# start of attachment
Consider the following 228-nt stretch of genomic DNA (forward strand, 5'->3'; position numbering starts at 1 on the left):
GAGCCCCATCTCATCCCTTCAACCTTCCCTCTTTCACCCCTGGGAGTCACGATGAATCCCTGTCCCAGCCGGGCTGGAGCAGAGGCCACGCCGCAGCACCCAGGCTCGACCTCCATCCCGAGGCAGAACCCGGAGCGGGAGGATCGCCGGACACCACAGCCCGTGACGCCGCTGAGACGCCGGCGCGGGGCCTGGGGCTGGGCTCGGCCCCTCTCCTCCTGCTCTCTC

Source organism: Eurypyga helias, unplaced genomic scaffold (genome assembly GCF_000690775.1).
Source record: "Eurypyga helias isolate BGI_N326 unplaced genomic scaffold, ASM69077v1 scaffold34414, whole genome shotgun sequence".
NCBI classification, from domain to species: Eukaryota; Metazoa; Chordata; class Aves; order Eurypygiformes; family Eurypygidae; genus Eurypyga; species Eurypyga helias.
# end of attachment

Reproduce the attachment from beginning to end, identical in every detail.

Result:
Consider the following 228-nt stretch of genomic DNA (forward strand, 5'->3'; position numbering starts at 1 on the left):
GAGCCCCATCTCATCCCTTCAACCTTCCCTCTTTCACCCCTGGGAGTCACGATGAATCCCTGTCCCAGCCGGGCTGGAGCAGAGGCCACGCCGCAGCACCCAGGCTCGACCTCCATCCCGAGGCAGAACCCGGAGCGGGAGGATCGCCGGACACCACAGCCCGTGACGCCGCTGAGACGCCGGCGCGGGGCCTGGGGCTGGGCTCGGCCCCTCTCCTCCTGCTCTCTC

Source organism: Eurypyga helias, unplaced genomic scaffold (genome assembly GCF_000690775.1).
Source record: "Eurypyga helias isolate BGI_N326 unplaced genomic scaffold, ASM69077v1 scaffold34414, whole genome shotgun sequence".
NCBI classification, from domain to species: Eukaryota; Metazoa; Chordata; class Aves; order Eurypygiformes; family Eurypygidae; genus Eurypyga; species Eurypyga helias.